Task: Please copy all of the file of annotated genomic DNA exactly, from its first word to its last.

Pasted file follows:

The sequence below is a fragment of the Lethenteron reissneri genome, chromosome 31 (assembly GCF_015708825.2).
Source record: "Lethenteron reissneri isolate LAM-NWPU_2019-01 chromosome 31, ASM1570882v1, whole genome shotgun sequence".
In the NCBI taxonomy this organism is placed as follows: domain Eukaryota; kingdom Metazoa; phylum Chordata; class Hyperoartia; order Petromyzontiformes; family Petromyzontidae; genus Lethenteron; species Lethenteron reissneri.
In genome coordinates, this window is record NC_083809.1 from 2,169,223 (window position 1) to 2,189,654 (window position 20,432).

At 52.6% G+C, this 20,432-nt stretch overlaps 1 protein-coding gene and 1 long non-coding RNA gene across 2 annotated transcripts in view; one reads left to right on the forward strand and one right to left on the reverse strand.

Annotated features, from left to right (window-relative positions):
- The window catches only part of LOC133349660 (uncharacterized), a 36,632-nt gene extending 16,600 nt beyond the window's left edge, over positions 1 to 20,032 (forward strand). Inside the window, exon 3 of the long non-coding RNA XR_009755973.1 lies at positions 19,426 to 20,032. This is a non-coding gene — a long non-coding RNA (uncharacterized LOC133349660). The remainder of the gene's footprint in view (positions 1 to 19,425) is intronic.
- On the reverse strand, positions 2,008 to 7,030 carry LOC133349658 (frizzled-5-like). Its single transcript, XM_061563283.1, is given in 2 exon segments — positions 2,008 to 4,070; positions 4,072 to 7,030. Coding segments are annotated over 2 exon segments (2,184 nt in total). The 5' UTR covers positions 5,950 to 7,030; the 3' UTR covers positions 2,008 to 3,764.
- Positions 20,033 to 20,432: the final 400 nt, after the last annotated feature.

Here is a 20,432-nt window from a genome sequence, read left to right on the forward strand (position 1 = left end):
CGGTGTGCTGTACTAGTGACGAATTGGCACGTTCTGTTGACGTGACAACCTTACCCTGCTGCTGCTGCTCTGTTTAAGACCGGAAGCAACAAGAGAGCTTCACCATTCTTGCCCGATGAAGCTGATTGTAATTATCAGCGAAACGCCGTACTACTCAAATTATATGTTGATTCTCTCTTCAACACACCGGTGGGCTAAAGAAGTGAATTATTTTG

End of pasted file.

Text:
The sequence below is a fragment of the Lethenteron reissneri genome, chromosome 31 (assembly GCF_015708825.2).
Source record: "Lethenteron reissneri isolate LAM-NWPU_2019-01 chromosome 31, ASM1570882v1, whole genome shotgun sequence".
In the NCBI taxonomy this organism is placed as follows: domain Eukaryota; kingdom Metazoa; phylum Chordata; class Hyperoartia; order Petromyzontiformes; family Petromyzontidae; genus Lethenteron; species Lethenteron reissneri.
In genome coordinates, this window is record NC_083809.1 from 2,169,223 (window position 1) to 2,189,654 (window position 20,432).

At 52.6% G+C, this 20,432-nt stretch overlaps 1 protein-coding gene and 1 long non-coding RNA gene across 2 annotated transcripts in view; one reads left to right on the forward strand and one right to left on the reverse strand.

Annotated features, from left to right (window-relative positions):
- The window catches only part of LOC133349660 (uncharacterized), a 36,632-nt gene extending 16,600 nt beyond the window's left edge, over positions 1 to 20,032 (forward strand). Inside the window, exon 3 of the long non-coding RNA XR_009755973.1 lies at positions 19,426 to 20,032. This is a non-coding gene — a long non-coding RNA (uncharacterized LOC133349660). The remainder of the gene's footprint in view (positions 1 to 19,425) is intronic.
- On the reverse strand, positions 2,008 to 7,030 carry LOC133349658 (frizzled-5-like). Its single transcript, XM_061563283.1, is given in 2 exon segments — positions 2,008 to 4,070; positions 4,072 to 7,030. Coding segments are annotated over 2 exon segments (2,184 nt in total). The 5' UTR covers positions 5,950 to 7,030; the 3' UTR covers positions 2,008 to 3,764.
- Positions 20,033 to 20,432: the final 400 nt, after the last annotated feature.

Here is a 20,432-nt window from a genome sequence, read left to right on the forward strand (position 1 = left end):
CGGTGTGCTGTACTAGTGACGAATTGGCACGTTCTGTTGACGTGACAACCTTACCCTGCTGCTGCTGCTCTGTTTAAGACCGGAAGCAACAAGAGAGCTTCACCATTCTTGCCCGATGAAGCTGATTGTAATTATCAGCGAAACGCCGTACTACTCAAATTATATGTTGATTCTCTCTTCAACACACCGGTGGGCTAAAGAAGTGAATTATTTTG